A 2007 lawsuit charging manufacturers of artificial hips with providing kickbacks to orthopedic surgeons for using their products, has resulted in fewer payments to surgeons the year following the lawsuit, according to a report released today by the Archives of Internal Medicine.
Researchers reviewed data from Biomet Inc., Johnson & Johnson’s DePuy unit, Smith & Nephew Plc, Stryler Corp, and Zimmer Holdings Inc. for the years 2007 and 2008. They found that a total of 939 orthopedic surgeons received $198 million from the medical device companies in 2007. A year later, 568 payments were made worth $119 million, plus $109 million in royalty buyouts from Zimmer.
About 1,000 of the 25,000 orthopedic surgeons in the United States received money for consulting, royalities on products they helped develop, research, and clinical study work.
The payments bring up conflict of interest concerns, with some critics questioning if doctors receive payments for using devices, are they more likely to ignore safety concerns with those devices.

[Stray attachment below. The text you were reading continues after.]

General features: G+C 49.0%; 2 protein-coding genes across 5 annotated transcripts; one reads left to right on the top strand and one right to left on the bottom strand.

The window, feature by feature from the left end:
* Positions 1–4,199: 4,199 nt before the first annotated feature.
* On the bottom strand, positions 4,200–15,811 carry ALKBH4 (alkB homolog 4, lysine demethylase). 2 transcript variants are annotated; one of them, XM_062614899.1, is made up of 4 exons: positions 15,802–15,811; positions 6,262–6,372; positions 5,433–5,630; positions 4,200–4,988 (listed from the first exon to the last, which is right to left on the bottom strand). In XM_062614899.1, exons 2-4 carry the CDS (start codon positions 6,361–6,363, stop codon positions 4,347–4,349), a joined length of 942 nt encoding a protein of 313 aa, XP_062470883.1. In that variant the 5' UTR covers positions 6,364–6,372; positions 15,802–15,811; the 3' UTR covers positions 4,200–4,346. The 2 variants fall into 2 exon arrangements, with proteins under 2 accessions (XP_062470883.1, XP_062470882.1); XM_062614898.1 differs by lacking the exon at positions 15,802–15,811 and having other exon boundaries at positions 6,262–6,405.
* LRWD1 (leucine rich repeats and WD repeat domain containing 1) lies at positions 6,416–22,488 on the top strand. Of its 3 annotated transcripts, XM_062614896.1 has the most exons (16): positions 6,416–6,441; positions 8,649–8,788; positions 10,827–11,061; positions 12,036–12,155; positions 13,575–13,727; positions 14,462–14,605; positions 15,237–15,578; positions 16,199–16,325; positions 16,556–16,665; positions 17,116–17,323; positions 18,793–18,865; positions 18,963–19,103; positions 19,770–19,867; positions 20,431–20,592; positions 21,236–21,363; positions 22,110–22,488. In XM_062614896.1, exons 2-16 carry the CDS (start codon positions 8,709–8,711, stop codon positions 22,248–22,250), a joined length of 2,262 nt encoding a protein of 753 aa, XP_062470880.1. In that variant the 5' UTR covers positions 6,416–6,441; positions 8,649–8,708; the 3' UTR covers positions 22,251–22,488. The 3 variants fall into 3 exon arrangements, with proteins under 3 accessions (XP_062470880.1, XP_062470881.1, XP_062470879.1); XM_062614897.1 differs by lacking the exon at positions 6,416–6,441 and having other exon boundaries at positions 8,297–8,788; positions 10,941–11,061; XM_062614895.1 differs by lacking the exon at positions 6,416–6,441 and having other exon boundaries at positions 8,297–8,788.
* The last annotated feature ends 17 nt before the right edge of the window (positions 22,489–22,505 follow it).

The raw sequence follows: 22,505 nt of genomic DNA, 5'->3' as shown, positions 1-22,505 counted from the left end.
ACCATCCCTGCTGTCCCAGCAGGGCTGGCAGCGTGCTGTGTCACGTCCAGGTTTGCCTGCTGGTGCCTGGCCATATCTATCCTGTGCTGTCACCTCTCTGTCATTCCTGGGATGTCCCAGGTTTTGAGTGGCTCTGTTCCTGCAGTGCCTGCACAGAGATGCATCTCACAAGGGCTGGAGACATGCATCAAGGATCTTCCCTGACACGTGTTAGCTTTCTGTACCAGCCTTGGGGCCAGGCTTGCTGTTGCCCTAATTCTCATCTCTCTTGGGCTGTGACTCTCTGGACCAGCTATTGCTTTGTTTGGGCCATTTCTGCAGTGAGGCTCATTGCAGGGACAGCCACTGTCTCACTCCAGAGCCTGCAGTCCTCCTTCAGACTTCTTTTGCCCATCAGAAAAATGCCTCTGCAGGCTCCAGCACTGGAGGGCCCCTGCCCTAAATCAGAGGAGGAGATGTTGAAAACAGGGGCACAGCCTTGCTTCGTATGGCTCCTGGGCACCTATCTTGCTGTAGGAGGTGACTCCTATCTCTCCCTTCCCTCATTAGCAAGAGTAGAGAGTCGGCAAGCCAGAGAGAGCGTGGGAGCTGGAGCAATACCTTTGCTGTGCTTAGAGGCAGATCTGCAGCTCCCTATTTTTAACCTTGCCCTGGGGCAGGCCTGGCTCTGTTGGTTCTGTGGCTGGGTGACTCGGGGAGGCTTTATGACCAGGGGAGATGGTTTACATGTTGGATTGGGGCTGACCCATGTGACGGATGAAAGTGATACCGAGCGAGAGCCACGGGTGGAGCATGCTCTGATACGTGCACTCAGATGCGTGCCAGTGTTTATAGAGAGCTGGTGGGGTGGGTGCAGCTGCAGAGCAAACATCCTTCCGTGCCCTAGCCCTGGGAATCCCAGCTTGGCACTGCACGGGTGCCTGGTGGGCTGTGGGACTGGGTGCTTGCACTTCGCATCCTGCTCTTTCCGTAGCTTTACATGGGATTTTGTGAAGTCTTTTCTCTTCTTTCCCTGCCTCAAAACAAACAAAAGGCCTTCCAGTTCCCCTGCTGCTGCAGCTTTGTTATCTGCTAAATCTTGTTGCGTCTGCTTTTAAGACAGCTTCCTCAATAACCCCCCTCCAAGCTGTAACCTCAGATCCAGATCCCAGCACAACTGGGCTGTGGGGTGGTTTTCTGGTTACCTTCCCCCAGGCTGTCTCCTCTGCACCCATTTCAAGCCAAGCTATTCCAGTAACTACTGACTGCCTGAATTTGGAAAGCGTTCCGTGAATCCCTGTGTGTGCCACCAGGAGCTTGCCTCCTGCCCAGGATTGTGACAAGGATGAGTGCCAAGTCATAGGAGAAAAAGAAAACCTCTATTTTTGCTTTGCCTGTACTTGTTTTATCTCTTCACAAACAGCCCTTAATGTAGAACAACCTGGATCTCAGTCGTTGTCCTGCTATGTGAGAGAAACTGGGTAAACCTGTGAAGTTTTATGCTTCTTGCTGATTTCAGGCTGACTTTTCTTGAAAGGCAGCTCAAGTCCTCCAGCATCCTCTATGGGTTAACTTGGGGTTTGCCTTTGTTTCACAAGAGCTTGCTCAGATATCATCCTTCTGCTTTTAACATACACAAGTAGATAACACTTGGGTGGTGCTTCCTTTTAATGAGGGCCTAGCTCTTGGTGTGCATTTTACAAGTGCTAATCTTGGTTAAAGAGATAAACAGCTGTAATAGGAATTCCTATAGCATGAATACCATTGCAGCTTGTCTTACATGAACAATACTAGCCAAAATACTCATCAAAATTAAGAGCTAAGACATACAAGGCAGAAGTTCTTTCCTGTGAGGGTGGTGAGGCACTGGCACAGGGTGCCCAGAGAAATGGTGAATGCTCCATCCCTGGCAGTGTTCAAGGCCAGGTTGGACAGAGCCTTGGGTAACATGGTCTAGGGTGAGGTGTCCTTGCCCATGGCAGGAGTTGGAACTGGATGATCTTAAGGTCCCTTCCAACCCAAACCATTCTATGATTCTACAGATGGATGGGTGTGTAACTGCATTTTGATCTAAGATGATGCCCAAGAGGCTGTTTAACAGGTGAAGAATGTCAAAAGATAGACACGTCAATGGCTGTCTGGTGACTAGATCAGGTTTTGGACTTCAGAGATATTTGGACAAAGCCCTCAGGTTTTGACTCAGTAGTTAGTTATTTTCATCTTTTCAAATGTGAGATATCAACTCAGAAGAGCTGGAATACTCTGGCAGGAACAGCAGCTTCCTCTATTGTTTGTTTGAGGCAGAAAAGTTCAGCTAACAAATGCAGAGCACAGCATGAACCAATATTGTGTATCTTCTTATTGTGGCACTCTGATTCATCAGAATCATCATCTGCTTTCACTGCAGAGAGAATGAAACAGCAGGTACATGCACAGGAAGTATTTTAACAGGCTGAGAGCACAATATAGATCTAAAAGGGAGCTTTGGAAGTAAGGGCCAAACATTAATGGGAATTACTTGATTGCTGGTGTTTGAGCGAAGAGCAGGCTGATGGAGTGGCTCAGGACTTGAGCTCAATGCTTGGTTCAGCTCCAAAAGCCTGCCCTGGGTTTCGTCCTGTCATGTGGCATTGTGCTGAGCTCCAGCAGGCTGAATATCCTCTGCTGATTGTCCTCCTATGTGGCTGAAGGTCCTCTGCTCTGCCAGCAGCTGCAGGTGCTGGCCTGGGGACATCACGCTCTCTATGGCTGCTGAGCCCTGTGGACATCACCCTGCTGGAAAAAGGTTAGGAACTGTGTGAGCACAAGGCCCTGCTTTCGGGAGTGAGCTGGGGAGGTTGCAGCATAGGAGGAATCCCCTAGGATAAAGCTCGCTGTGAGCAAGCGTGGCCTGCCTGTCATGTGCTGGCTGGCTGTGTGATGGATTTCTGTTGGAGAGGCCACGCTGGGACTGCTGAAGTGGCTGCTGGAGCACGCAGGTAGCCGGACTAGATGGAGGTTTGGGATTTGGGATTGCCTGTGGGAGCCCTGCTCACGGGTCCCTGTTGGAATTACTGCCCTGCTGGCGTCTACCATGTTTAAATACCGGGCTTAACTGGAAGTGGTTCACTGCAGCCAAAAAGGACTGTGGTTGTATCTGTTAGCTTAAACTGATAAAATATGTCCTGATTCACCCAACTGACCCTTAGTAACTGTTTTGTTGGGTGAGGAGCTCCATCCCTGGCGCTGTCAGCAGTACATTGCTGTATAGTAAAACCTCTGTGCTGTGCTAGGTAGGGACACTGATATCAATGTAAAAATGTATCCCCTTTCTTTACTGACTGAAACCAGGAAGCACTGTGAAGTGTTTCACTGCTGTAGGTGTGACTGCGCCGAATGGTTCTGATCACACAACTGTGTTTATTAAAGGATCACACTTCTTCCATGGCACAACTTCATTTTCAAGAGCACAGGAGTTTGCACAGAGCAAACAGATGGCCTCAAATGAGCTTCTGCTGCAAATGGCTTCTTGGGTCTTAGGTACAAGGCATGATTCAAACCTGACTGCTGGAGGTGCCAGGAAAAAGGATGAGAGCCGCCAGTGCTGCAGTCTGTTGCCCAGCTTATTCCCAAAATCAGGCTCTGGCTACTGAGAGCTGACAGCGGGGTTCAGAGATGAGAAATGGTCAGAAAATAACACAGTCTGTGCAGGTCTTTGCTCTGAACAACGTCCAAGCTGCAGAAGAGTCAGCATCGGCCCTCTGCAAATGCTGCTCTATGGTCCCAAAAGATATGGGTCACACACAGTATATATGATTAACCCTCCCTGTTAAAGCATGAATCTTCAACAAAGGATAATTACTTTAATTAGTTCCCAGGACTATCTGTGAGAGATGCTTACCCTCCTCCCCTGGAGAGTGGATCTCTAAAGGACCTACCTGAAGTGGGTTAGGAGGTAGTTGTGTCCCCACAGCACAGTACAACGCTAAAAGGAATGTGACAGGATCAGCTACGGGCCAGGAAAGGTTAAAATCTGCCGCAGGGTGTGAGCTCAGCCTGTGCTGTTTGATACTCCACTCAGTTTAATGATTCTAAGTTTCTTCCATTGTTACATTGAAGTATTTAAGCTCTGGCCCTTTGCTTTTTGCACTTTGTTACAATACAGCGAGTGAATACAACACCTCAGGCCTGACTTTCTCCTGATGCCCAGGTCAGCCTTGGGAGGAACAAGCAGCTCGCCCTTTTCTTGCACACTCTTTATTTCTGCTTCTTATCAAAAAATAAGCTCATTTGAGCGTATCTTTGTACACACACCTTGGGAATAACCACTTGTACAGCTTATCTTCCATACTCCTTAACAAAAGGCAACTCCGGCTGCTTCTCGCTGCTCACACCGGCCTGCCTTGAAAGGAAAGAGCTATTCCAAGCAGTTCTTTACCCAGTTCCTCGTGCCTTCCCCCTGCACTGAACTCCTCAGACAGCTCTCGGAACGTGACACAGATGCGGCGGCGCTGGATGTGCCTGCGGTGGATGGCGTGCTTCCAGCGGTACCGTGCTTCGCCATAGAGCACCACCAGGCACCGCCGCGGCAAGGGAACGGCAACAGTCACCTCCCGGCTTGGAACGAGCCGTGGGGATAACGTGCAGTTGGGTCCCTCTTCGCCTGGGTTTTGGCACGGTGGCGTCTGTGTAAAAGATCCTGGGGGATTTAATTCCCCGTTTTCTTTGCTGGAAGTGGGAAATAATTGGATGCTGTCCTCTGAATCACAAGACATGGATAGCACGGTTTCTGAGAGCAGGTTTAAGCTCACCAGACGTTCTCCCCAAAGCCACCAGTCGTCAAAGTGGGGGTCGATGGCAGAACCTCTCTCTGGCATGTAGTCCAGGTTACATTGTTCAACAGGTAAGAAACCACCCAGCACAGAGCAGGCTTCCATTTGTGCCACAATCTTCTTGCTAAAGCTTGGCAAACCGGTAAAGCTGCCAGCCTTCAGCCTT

DePuy Orthopaedics, a subsidiary of Johnson & Johnson, and one of the companies named in the lawsuit, is currently embroiled in one of the largest medical device failures. Its DePuy ASR XL hip replacement and resurfacing systems were recalled last year after alarmingly high failure rates. The recall affects an estimated 93,000 people worldwide.
The 2007 lawsuit against the hip implant manufacturers was settled after the companies agreed to pay $311 million. The settlement also allowed criminal charges against the companies to be deferred. However, the manufacturers are now required to disclose all their consulting agreements with doctors, put the payment amounts on their corporate websites, and allow federal monitors to oversee their actions.
Source: Archives of Internal Medicine